Laryngeal sensitivity testing in youth with exercise-inducible laryngeal obstruction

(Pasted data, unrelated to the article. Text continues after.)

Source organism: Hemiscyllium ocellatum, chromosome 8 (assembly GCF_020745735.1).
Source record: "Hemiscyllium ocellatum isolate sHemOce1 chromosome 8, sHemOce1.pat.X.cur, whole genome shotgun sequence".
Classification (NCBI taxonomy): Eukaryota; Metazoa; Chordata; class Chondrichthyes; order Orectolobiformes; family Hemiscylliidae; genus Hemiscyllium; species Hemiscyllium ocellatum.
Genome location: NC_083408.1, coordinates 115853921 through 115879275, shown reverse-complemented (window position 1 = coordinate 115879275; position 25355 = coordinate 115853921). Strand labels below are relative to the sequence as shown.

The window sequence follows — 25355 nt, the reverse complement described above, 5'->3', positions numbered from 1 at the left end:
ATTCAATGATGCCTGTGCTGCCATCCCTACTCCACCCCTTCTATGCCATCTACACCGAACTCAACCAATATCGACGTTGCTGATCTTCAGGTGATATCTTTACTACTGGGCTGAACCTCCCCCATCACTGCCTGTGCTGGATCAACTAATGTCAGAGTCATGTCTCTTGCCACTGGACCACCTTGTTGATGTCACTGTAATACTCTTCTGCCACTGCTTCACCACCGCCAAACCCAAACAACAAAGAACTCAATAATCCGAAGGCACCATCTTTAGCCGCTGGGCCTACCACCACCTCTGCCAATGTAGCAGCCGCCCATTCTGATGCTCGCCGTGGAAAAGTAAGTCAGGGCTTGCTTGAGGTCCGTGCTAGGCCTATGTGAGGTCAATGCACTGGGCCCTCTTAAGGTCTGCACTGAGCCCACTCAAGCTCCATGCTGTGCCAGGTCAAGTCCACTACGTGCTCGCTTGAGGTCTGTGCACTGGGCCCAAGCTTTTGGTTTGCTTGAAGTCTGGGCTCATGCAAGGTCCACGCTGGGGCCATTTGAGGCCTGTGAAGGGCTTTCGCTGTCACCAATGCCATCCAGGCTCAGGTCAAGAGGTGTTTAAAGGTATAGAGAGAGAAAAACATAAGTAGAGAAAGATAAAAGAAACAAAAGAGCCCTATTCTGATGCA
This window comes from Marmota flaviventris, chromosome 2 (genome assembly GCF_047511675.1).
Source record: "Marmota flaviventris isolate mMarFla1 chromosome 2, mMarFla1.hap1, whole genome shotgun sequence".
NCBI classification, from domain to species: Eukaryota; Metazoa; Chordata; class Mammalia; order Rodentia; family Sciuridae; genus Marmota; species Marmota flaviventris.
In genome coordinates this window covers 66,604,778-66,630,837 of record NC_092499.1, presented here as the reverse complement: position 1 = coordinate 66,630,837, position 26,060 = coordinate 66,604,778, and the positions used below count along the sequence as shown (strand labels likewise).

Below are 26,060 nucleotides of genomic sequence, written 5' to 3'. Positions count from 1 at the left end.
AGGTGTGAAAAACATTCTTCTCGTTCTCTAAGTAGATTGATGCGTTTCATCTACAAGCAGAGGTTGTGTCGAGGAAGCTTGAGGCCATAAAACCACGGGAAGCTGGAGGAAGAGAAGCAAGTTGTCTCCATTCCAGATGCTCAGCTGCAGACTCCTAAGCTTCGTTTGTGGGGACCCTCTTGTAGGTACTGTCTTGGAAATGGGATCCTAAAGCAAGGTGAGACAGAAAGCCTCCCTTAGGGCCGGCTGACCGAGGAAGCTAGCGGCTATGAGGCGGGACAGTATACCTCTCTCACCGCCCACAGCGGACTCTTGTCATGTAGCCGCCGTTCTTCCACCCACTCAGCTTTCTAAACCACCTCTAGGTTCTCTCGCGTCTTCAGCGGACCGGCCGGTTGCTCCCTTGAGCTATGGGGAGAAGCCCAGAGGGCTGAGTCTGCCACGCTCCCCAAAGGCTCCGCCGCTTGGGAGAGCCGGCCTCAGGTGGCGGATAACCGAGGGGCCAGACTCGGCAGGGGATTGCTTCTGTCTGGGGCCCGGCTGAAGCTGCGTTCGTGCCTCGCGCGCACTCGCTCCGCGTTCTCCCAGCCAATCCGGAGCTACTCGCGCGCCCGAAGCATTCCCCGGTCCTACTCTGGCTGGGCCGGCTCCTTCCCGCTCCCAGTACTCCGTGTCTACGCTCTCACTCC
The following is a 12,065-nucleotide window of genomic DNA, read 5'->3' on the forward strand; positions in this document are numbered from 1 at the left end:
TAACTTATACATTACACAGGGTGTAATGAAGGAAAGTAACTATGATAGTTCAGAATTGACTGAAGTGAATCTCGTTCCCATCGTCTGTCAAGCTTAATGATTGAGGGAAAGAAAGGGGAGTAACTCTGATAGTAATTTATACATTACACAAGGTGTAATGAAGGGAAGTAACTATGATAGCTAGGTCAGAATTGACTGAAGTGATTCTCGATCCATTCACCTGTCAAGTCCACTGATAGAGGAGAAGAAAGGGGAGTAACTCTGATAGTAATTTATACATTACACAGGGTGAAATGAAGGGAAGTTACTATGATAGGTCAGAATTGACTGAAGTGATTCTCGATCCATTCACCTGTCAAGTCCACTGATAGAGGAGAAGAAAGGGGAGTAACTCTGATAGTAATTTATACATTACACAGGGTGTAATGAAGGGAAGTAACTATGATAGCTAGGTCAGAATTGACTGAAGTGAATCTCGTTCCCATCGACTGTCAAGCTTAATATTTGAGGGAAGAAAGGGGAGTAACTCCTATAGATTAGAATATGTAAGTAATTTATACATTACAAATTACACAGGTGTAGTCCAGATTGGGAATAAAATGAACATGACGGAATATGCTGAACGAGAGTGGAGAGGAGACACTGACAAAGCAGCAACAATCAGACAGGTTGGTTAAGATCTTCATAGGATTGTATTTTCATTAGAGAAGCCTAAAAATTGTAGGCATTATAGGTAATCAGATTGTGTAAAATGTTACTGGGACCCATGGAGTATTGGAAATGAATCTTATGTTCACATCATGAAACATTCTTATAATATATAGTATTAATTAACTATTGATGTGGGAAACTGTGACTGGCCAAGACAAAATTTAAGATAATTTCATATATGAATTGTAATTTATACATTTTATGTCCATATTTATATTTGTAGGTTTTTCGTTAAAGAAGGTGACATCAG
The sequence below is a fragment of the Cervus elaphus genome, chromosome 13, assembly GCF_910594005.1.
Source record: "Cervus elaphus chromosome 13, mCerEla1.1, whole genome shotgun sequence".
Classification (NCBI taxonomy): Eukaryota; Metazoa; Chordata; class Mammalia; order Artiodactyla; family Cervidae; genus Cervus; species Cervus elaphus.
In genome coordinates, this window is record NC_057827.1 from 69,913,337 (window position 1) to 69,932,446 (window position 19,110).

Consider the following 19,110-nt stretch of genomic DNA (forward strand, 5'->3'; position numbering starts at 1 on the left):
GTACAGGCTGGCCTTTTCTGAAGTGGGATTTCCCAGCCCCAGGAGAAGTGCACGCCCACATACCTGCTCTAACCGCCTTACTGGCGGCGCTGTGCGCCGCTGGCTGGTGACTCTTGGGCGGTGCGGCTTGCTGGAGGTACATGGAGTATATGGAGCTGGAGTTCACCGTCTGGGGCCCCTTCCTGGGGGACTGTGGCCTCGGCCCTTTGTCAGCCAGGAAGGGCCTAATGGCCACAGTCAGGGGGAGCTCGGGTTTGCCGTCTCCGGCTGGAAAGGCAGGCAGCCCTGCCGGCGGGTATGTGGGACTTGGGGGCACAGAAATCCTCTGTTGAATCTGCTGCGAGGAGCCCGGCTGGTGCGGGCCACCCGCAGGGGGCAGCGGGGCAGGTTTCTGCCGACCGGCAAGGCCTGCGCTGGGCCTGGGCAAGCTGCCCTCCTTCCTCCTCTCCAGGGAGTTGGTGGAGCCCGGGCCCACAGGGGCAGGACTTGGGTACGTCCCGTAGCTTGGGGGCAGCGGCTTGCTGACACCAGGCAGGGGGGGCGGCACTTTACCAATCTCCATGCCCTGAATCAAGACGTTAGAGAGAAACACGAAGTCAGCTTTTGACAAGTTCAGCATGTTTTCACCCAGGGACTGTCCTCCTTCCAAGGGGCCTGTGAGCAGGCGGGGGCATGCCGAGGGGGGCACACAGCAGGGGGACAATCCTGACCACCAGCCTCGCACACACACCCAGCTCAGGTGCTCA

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Exercise-inducible laryngeal obstruction (EILO) has been recognized as a not rare respiratory problem in youth practicing sports. The aim of the study was to test the mechanosensitivity of the larynx, and to identify the factors affecting it in a group of youth with proven EILO. Laryngeal sensory testing was performed in 54 adolescents and young adults with EILO. Laryngeal mucosal alterations were assessed according to the Reflux Finding Score (RFS). The data concerning diseases possibly affecting the upper airway, findings of previously performed flexible videolaryngoscopy during exercise, and RFS score were compared between the participants with laryngeal hyposensitivity and those with normal sensitivity. The participants with isolated vocal folds’ adduction during an EILO attack were compared with those who demonstrated supraglottis collapse. Testing revealed an increased threshold for mechanical stimuli in 81.5% of participants. Among participants with hyposensitivity, there were significantly more participants with dysphagia during EILO attacks than among the participants with normal laryngeal sensitivity. The hyposensitivity group had a significantly higher RFS score compared with the other group. Isolated vocal folds’ approximation was only observed in 11.9% of participants. These participants were younger and had asthma more frequently compared with the others. Only 16.9% of participants with EILO did not state symptoms related to gastroesophageal reflux. The decreased mechanosensitivity was detected in the majority of participants, suggesting that laryngopharyngeal reflux can be an important etiological factor. The problem of breathing difficulties during sport activities in youth can also be associated with the disproportionate growth of the respiratory tract.

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